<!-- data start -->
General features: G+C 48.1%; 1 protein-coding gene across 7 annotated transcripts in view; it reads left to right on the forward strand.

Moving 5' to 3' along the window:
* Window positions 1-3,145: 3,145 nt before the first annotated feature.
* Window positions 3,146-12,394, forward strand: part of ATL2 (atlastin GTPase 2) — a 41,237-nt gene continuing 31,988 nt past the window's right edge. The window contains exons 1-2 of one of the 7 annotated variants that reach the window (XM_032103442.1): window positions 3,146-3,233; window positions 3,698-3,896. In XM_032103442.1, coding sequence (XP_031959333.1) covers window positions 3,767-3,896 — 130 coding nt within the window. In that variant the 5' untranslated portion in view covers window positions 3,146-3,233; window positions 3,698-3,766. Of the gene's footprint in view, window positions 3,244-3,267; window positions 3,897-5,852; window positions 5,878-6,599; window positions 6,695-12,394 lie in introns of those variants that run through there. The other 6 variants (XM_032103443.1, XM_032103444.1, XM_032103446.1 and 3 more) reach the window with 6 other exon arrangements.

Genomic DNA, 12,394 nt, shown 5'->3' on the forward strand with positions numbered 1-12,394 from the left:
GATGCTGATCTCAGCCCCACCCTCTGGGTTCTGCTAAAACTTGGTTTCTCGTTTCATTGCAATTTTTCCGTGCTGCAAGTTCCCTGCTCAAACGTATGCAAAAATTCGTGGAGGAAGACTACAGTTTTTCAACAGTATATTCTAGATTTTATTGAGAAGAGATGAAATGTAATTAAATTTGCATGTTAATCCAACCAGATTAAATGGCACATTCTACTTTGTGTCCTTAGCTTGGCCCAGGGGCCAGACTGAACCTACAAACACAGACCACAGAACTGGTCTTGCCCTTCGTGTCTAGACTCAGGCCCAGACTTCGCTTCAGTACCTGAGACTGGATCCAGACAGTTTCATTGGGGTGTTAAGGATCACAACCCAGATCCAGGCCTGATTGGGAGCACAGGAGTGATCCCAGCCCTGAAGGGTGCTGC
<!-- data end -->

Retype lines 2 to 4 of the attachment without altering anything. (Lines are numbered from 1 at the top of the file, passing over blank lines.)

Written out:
Moving 5' to 3' along the window:
* Window positions 1-3,145: 3,145 nt before the first annotated feature.
* Window positions 3,146-12,394, forward strand: part of ATL2 (atlastin GTPase 2) — a 41,237-nt gene continuing 31,988 nt past the window's right edge. The window contains exons 1-2 of one of the 7 annotated variants that reach the window (XM_032103442.1): window positions 3,146-3,233; window positions 3,698-3,896. In XM_032103442.1, coding sequence (XP_031959333.1) covers window positions 3,767-3,896 — 130 coding nt within the window. In that variant the 5' untranslated portion in view covers window positions 3,146-3,233; window positions 3,698-3,766. Of the gene's footprint in view, window positions 3,244-3,267; window positions 3,897-5,852; window positions 5,878-6,599; window positions 6,695-12,394 lie in introns of those variants that run through there. The other 6 variants (XM_032103443.1, XM_032103444.1, XM_032103446.1 and 3 more) reach the window with 6 other exon arrangements.